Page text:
Friday, July 15, 2011


After a 166 nautical mile motor sail through little wind along the dramatic coast we turned the Pjotter into the Sugandafjoerdur to the little town of Sudureyri.  In addition to the stunning location, sandwiched at the point of the 13 km long Sugandafjordur,  the town is also notable for being a forerunner in Iceland in sustainability.  Sudureyri gets all its energy and hot water supplies from sustainable sources.  The villages’ prime fishing grounds lie close to shore so little fuel is used to power boats and traditional fishing methods mean that the natural balance of the fish stocks is not endangered.  

Seb was invited out for the day on the Gestur Kristinsson, a 37 foot fishing boat skippered by a local fisherman named Höskuldur and carrying one additional crewman named Niels.  The three of them motored out of the protected harbor at 0530 in the morning and returned with 2,4 tonnes of haddock, cod, catfish, monkfish and sole at about 1700.   Emma and Macsen and I hurried out to meet them on the dock to watch the fish being unloaded.  Seb was jubilant and full of tales of the 18km of line (18,000 hooks) sent out from the boat, the complexity of gaffing so many fish,  catching a monkfish with a mouth as big as his own head, taking stitches out of Niels’ thumb and many more.  After the fish were hauled out and weighed we ushered a rather fishy smelling Seb back to the boat carrying a huge monkfish tail and a good size sole.  He spent much of the rest of the evening filleting and together we rigged up a drying frame for the leathery monkfish skin, a strange and interesting souvenir.   We finally settled in for a delicious meal of monkfish and rice at about 10 o’clock in the evening.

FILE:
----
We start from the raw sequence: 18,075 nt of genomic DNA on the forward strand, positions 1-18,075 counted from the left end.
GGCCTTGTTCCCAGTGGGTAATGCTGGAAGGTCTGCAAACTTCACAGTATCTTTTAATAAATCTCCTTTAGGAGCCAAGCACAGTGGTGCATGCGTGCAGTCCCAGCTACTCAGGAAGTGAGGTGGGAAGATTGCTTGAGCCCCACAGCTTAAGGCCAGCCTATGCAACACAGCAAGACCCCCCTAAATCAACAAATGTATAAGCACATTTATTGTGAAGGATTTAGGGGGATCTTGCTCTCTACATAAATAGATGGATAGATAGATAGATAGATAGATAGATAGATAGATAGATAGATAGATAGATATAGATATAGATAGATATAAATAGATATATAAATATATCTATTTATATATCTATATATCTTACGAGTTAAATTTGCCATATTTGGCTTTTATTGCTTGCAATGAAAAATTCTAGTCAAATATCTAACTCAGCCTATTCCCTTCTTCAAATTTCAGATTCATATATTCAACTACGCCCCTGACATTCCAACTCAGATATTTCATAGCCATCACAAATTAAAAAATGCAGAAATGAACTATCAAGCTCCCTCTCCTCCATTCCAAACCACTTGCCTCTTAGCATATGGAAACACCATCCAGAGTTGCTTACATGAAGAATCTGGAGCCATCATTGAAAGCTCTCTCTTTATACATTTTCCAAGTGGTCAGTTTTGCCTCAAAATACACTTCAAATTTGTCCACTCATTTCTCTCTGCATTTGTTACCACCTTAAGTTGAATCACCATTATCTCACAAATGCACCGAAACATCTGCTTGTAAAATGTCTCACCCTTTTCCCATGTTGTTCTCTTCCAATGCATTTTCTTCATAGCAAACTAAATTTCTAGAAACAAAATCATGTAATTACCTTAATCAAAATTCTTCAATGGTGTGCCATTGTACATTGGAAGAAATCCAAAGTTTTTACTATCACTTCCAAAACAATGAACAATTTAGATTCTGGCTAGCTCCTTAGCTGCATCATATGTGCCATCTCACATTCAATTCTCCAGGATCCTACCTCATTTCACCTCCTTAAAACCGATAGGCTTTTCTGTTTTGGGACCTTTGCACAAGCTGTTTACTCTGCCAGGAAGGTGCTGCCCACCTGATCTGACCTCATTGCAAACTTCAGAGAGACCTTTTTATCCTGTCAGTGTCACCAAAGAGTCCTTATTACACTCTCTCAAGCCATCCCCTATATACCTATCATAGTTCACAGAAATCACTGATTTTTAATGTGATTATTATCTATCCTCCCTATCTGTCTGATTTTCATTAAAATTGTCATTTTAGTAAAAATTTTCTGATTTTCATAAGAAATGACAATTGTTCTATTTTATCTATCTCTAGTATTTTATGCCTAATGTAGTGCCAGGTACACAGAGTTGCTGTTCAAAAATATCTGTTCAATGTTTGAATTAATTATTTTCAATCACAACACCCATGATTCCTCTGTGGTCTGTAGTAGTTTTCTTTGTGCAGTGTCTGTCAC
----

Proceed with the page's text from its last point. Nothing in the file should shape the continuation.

The monkeys and I had spent the day wandering around the village and soaking in the swimming pool and hot pots.  The pools are outdoors and from their warm waters you can hear the sheep baaing and can watch them scrabbling around on the steep cliffs above. Rather pleasant.  We topped our day with an ice cream (we are in Iceland after all) before heading back to view Papa’s catch.    

                                          "I am going fishing!"

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